Bank of England to simulate cyber attacks on banks
Bank of England and US Treasury will gauge communications during hacking onslaughts
The Bank of England and the US Treasury are to run simulated cyber attacks later this month, to test financial institutions' ability to withstand hacking threats.
The simulation, called Operation Resilient Shield, is the most sophisticated assessment of communication and network organisation to date, and comes after the Bank of England tested vulnerabilities present in high profile UK banks last year.
Announced in January by Prime Minister David Cameron during his visit with President Barack Obama, Operation Resilient Shield will be thefirst joint exercise to gauge banks' response to hackers looking to steal information or devastate the financial sector on a transatlantic scale.
While past trials have investigated UK banks' personnel response and the coordination between financial institutions and regulators, this operation will test communication channels between the two governments, between the governments and their banks, and among the affected banks.
The findings of the Waking Shark 2 programme, revealed last year, reiterated the necessity of communication coordination in the event of a major cyber attack.
Resilient Shield will be co-ordinated in both countries by CERT, the Computer Emergency Response Team.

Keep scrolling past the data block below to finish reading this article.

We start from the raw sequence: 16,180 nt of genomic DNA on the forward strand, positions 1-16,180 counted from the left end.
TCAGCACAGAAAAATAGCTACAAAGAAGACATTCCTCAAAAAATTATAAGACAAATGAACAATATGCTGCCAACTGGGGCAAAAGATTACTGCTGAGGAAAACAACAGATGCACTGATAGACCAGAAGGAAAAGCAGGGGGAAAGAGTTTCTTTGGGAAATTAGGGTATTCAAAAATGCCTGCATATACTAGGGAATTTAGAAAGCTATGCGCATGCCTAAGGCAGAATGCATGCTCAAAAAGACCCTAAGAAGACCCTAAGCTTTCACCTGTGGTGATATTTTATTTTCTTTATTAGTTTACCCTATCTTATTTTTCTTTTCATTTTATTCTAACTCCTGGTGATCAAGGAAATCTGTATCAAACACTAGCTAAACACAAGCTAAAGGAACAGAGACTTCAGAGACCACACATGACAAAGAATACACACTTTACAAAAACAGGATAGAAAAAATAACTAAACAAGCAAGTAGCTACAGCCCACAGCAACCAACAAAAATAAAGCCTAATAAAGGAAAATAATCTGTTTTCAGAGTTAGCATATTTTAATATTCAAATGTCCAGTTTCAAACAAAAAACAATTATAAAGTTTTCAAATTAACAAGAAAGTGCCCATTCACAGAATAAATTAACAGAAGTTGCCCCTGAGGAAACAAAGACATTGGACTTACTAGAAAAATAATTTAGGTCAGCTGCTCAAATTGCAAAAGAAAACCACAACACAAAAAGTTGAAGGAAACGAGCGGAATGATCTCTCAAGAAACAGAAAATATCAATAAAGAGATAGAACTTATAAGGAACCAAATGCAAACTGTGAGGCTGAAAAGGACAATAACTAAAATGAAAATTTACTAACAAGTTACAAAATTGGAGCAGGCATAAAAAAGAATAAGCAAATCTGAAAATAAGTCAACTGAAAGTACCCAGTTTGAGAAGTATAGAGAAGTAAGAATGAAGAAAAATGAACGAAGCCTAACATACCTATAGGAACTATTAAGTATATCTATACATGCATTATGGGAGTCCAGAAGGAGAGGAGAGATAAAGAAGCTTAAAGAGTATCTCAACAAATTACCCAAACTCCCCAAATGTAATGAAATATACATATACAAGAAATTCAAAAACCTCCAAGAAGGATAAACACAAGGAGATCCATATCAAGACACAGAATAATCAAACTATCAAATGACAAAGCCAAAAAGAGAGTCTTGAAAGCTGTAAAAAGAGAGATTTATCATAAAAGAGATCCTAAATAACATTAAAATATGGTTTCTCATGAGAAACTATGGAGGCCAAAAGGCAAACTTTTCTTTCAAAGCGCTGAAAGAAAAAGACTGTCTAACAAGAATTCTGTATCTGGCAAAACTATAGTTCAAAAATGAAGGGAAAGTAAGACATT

"Both leaders agreed to bolster efforts to enhance the cybersecurity of critical infrastructure in both countries, strengthen threat information sharing, and intelligence cooperation on cyber issues, and support new educational exchanges between US and British cybersecurity scholars and researchers,"said the White House at the time of the state visit in January.
The Bank of England has paid greater attention to cyber security recently, having probed a number of British insurance firms' defences back in August.
Operation Resilient Shield comes just after last month's TalkTalk cyber attack, where hackers made off with 1.2 million customers' email addresses, names and phone numbers.
The mobile operator has also confirmed that 28,000 obscured credit and debit cards details were stolen, along with 21,000 bank account numbers and sort codes,and around 15,000 dates of birth.
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